The question reads:
Let be vectors in , and assume that . Prove that there is a symmetric matrix such that .
I don't really know where to begin on this. It's in the chapter on bilinear forms, but I don't see what this has to do with that. Maybe find some vector such that , so that we have to solve , in other words, show that there exists a vector that is orthogonal to with respect to the bilinear form (and then maybe use the fact that the eigenvectors of form an orthogonal basis).
But other than that speculation, I got nothing.
Help is appreciated!
I agree. That is simple. It's strange that they put this in a section on bilinear forms and marked it as a challenge problem.
Nonetheless, I'm more than happy to see that this has a simple solution.
Thanks for the help!
If anyone knows how to do this using bilinear forms, I'd love to know.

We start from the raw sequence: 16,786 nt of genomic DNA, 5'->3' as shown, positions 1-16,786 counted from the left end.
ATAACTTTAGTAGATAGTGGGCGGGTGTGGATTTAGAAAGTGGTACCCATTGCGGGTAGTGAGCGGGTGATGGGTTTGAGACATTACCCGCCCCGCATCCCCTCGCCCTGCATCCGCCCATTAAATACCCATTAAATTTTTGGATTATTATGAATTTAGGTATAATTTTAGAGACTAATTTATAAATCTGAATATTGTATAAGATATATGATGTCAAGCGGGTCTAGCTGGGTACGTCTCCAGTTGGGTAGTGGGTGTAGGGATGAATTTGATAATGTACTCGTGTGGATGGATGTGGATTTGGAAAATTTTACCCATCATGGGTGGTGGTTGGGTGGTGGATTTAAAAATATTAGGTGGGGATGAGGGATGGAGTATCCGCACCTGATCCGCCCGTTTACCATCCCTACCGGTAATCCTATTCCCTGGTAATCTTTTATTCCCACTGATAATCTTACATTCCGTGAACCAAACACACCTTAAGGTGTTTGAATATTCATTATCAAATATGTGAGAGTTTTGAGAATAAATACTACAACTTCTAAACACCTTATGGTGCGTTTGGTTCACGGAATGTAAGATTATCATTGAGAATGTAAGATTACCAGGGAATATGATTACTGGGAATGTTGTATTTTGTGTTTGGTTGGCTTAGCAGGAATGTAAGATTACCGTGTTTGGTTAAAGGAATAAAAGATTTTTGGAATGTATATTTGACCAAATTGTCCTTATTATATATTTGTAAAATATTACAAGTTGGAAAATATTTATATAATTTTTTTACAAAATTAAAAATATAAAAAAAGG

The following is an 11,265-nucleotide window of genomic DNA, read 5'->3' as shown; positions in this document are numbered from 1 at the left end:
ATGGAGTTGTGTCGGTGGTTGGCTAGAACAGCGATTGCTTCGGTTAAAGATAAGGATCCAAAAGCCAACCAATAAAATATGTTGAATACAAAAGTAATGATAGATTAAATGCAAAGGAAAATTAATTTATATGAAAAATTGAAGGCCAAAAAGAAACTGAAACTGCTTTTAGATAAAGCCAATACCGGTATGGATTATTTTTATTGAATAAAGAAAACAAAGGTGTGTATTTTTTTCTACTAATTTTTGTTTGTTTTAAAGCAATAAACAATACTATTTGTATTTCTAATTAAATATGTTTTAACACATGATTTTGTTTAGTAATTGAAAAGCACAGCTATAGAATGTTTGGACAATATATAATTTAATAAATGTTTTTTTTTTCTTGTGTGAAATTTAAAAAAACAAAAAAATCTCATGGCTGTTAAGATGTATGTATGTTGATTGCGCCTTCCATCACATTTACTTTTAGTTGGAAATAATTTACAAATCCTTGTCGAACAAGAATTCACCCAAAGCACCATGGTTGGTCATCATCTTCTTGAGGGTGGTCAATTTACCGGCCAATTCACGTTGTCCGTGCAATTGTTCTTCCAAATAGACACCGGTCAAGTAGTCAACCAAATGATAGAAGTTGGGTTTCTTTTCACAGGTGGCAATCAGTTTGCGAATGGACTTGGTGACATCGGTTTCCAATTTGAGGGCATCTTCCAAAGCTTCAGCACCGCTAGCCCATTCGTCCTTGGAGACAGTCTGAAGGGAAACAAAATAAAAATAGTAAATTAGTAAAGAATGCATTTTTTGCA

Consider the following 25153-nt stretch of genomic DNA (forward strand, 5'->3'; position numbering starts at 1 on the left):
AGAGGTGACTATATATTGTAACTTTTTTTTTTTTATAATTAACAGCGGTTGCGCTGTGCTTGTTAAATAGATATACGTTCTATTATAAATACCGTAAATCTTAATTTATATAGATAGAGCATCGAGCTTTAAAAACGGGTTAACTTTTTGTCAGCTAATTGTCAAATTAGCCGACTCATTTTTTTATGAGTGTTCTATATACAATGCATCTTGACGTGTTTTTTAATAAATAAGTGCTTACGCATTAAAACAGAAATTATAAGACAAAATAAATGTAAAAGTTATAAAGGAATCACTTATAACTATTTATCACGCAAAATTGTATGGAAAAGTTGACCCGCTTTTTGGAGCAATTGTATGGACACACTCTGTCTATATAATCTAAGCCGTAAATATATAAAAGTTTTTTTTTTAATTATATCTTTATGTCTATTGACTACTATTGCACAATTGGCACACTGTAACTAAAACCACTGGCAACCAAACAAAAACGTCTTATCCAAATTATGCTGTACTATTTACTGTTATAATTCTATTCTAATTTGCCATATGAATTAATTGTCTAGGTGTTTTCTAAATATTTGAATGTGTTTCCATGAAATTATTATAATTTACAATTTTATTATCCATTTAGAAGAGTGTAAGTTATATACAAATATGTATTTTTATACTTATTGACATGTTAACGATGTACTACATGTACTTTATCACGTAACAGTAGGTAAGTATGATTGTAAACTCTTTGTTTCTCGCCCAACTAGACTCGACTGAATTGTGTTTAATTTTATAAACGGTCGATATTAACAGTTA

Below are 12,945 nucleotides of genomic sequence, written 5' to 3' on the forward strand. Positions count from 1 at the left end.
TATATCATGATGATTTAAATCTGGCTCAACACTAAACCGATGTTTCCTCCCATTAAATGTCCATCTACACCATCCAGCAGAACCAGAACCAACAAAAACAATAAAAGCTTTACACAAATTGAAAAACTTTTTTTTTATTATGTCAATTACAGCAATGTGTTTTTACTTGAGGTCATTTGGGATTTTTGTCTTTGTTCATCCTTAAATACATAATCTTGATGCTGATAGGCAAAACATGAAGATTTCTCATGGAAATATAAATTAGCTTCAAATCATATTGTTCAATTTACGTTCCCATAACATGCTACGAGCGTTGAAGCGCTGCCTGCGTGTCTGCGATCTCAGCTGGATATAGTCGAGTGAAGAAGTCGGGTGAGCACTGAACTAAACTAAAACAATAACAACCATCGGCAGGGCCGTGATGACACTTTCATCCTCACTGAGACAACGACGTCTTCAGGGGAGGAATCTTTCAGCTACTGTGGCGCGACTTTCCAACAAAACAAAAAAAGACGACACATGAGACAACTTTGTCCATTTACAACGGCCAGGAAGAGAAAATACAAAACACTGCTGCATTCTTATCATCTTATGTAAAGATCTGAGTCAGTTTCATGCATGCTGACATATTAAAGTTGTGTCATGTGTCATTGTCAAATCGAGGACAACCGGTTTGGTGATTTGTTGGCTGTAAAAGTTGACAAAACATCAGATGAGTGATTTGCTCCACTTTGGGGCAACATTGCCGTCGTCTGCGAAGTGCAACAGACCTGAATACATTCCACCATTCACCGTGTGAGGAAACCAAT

Let be the complex matrix space, be the complex vector space.
Define for any B in the matrix space, x in the vector space. It is obviously a biliear function.
For any fixed B, it defines a liear transform in the complex vector space;
For any fixed x, it defines a action (linear transform) on the complex matrix space, Since x is not 0, there is a base which contains x, Obviously there is a symmetric matrix B such that Bx=y, if we consider B as the matrix of a symmetric linear transform with respect to the given base.